IBM and Yojna spearhead electronic cheque processing in India

ôe-transformationö could unleash extra liquidity in financial system.

In many Asian countries the cheque has never really taken off as a payment instrument. But India is one country in the region where the “cash or cheque?” query still often comes at the close of a sale. As a result, millions of cheques are processed each day in India’s large metropolitan centres.

In an age where most other things are going electronic, dealing with so many small rectangles of paper can be quite time consuming for banks. But as long as cheques remain popular, ways of dealing with them more efficiently are needed. IBM and US-based financial software firm Yojna have been using technology to target this need for US institutions for eight years, and are now applying it to the Indian market.

In Mumbai, the largest metro area in India, up to 800,000 cheques are cleared every day. In New Delhi that figure can reach 600,000 a day and in the other two large metro centres –  Bangalore and Chennai – it peaks at about 400,000 a day.

“People still like to pay with cheques, although plastic is also becoming more popular,” observes IBM country manager Swarup Choudhury.

The IBM-Yojna alliance is in the final stages of  implementing its joint solution at the Reserve Bank of India’s four National Clearing Centres. The solution uses hardware and middleware from IBM and imaging and integration software from Yojna.

At the heart of the solution is the mainframe hardware – the S390 main processor. IBM also provides the reader-sorters that sort the cheques using MICR (magnetic ink character recognition). This system can print out various schedules for each bank, print out the clearing sheets and send those back to the relevent banks.

Sitting alongside this hardware is Yojna’s ACCORD product family which can store, retrieve and electronically distribute the images of cheques. It also allows the financial institutions to provide their business customers with these same electronic cheque facilities, and integration with online cash management, balance sheet reporting and transaction generation facilities. To do this, Yojna utilizes Lotus Notes and MQ Series messaging middleware as well as the Tivoli middleware for network management.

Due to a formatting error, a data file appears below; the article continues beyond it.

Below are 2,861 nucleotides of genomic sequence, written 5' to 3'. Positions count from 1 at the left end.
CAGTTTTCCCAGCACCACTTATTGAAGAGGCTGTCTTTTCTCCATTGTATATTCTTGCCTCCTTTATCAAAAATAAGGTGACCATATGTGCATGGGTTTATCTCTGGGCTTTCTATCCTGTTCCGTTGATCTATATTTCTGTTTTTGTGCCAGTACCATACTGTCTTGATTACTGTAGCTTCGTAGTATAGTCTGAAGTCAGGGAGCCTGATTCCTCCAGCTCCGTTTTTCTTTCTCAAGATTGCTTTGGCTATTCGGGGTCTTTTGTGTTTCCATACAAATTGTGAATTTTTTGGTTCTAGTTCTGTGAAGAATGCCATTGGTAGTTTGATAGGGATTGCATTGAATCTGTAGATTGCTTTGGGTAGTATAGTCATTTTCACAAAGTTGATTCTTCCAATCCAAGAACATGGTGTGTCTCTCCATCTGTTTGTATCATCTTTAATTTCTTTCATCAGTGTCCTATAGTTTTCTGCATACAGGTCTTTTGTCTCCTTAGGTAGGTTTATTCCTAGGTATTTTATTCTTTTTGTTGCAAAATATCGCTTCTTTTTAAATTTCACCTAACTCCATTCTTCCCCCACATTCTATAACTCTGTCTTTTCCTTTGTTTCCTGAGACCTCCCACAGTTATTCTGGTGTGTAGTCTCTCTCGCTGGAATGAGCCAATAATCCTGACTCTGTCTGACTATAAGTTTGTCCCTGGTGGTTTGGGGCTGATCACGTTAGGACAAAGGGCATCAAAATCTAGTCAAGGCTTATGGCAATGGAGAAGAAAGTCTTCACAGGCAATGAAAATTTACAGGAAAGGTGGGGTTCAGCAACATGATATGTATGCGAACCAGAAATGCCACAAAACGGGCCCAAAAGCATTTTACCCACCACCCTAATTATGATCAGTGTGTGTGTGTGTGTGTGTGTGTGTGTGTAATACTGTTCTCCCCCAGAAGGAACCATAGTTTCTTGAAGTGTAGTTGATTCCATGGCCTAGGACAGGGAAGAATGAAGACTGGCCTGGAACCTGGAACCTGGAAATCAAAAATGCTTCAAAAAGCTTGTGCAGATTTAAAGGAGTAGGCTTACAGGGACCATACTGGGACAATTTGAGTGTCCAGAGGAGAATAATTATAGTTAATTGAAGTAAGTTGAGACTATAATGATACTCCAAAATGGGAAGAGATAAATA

“At the moment the options are delivery of a CD-ROM, which can be sent to the bank, viewed and downloaded onto their own system,” says Choudhury. “The benefit of this is they can look on their statements and records, click on an entry and actually see the instrument underlying the transaction.”

This kind of efficiency not only saves time, but also increases fraud detection. Previously if a customer, or the bank, had an enquiry about a particular cheque it could take weeks to search through the bundles of cheques filed in the archives. With this system it is almost instantaneous and can be delivered for examination over the internet.

“For the rejected cheque instruments – overvalued or whatever, this facility gives them easy access to respond to customer inquiries. But it also helps them in risk management because large cheques, that are lost, misplaced or whatever, have a risk implication.”

Liquidity boost

IBM says it is finding plenty of interest in its technology hardware and services from all sectors of the finance industry in India. As an example, it gives the work it is doing for Vysya Bank, which it claims is perhaps one of the biggest core banking implementations in the region. “Other than this we’re working closely on internet banking, trade finance, treasury and customer relationship management (CRM). These are areas that are building up in this country,” says Choudhury.

Both banking and non-banking financial institutions are evaluating and putting in technology plans, looking at the entire architecture of their business. The major decision they are faced with is whether they want to keep the legacy systems they have today or move towards integrated transaction processing – a core banking system where data can be seamlessly shared between all aspects of the business.

According to Choudhury there are great benefits of this e-transformation in terms of unleashing liquidity in the system. “Funds lying unreconciled in branches in remote areas can be pooled together with a pooling cash concentration method. They could actually get liquidity centralised where they can invest it in the money market. But currently there are leakages of revenue for the banking system,” he says.

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